The sovereign Lord has given me an instructed tongue,
to know the word that sustains the weary.
He wakens me morning by morning,
Wakens my ear to listen like one being taught. (Isaiah 50:4, TNIV)
Over the years of working with graduate students and faculty at Ohio State, I’ve become convinced that one of the practices that can bring us release from distracted, frenetic, and fragmented lives is the practice of attentiveness to God. Some years back during a time of prayer when I was bombarding God with a list of concerns, I felt I almost audibly heard him say, “Be still and know that I am God” (Psalm 46:10a). Attentiveness, for me, began with realizing that the Lord is at the center of all things, and not me.
Attentiveness can help us as we transition to graduate school. I worked with undergraduate ministry for 20 years and when I transitioned to graduate school ministry, I discovered that I was more or less clueless as to the graduate and faculty culture of Ohio State. It was a kind of culture shock. I was greatly helped by some faculty and some of the first graduate students I worked with who patiently listened to my questions and explained to me the culture of their departments, the pressures of their lives, and the challenges they faced in following Christ. I went from thinking I knew a great deal about university ministry to starting from scratch. One of my fondest memories during this time was attending to God in weekly prayer with Lillie, Ramona, and a handful of graduate students who joined me in praying our graduate community into existence.
There often seems to be a great “disconnect” between our faith and our academic work. I deeply appreciate the good intellectual work being done by Christians in many disciplines to integrate faith and academic life. However, I am profoundly convinced that the most integrative practice we may pursue is that of prayerful attentiveness throughout the course of our workday. This was brought home to me a number of years ago as Amy shared with me her sense of being disconnected from God in her work. I asked her if she ever prayed as she sat down to work, or before teaching a class, or meeting a student. Her blank stare was followed by her curiosity as to why this never occurred to her. I think we ended up agreeing that this is one more example of the sacred-secular divide in our thinking that separates our work space and our “spiritual” space. Prayerful attentiveness is one of our most powerful weapons in destroying that divide. On at least two occasions in recent years, we have used retreats structured around praying the hours to teach the practice of weaving prayer into our days.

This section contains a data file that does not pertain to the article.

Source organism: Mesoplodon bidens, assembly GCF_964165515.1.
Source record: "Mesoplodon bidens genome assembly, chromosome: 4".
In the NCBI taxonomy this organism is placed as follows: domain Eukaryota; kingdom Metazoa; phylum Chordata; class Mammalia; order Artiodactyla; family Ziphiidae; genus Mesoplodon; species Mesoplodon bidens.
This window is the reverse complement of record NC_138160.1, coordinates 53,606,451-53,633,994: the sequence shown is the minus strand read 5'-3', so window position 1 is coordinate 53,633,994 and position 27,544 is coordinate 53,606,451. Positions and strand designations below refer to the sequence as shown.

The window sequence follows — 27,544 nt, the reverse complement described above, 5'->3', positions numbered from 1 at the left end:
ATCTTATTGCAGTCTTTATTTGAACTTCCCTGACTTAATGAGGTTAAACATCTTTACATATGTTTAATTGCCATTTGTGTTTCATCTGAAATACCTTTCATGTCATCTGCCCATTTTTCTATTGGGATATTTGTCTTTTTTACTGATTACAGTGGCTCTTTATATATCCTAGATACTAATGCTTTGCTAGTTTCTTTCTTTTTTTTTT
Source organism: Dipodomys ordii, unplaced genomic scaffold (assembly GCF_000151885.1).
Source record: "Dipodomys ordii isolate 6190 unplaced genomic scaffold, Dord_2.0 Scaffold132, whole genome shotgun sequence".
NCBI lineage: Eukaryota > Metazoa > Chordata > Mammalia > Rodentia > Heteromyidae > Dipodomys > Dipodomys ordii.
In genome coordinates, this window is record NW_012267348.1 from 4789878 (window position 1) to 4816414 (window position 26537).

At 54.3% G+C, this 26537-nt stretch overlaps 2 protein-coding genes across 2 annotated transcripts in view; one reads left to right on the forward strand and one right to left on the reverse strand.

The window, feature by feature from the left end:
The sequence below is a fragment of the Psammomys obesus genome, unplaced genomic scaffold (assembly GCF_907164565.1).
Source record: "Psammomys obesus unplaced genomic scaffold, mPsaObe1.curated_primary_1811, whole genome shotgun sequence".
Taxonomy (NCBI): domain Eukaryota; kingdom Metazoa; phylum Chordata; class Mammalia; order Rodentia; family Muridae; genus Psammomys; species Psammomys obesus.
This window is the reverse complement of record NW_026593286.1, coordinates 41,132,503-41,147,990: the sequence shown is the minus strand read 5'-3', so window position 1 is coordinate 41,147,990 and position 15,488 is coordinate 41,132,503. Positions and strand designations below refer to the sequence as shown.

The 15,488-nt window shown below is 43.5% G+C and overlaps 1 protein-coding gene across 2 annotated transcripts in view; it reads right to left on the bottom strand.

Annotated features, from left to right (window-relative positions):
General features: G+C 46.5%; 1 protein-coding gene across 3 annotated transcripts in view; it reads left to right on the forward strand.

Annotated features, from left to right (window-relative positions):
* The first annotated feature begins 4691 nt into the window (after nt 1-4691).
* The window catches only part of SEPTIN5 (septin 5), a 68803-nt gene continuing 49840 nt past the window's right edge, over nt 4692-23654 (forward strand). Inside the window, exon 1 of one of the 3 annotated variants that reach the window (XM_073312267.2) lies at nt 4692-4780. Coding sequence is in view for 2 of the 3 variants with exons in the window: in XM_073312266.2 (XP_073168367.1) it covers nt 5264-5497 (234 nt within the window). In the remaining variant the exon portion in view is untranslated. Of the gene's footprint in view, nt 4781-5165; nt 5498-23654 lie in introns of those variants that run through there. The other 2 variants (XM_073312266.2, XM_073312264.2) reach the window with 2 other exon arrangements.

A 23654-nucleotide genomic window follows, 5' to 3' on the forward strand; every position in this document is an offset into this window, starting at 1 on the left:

The practice of attentiveness not only makes us more aware of the presence of the Lord throughout our day. Prayerful attentiveness can also be a critical element in our scholarship. Many times over the years, we’ve seen the Lord illuminate thorny research problems as we’ve prayed for his insight into his created order. Recently, I was talking with a student who was considering forgoing her PhD because she couldn’t settle on a dissertation topic. We discussed pros and cons. One thing we discussed was asking God to give her something of a compelling interest if she was meant to stay. And, as we discussed what it would mean to be attentive to how the Lord might answer, we considered the idea of keeping a research journal in which she would note ideas from lectures, seminars, articles, or even random thoughts that caught her attention. I do not yet know how this will turn out but I believe her active attentiveness will give her clearer direction whether she stays or goes.
One way we teach attentiveness corporately is that every year we do a manuscript study series during one of our terms. In teaching about the importance of careful observation and questions, we highlight how the discipline of attentiveness—of observing to understand without forcing conclusions—can spill over into academic work. Furthermore, communal attentiveness to the common text can contribute to our communal attentiveness in academic research groups or subspecialties.
Finally, prayerful attentiveness leads us both into care for our community and into mission to the wider university as we keep asking and praying about “who is not here?” For one student, this means setting up lunch dates with people who are not in one of our small groups. For another, who cares deeply about racial reconciliation, it means leading an initiative with our black graduate and professional group on campus. For another, it has meant offering “Exploring Christianity” studies for seeking or curious internationals who we meet in New Student Outreach efforts. For our leadership this year, it has meant setting up a panel with Jewish, Muslim, and atheist students and our Council of Graduate Students to explore the question of Spirituality and Graduate Life together.
The notion of “following Christ” is central in our Graduate & Faculty Ministry. For me, this means following the one who is described in the words of Isaiah at the beginning of this piece. It is wonderful to consider that he literally wants us to listen for his teaching beginning from our waking moments through all the twists and turns of each day’s journey. Equally wonderful is the promise that we will know the words that sustain the weary—whether that be ourselves or others.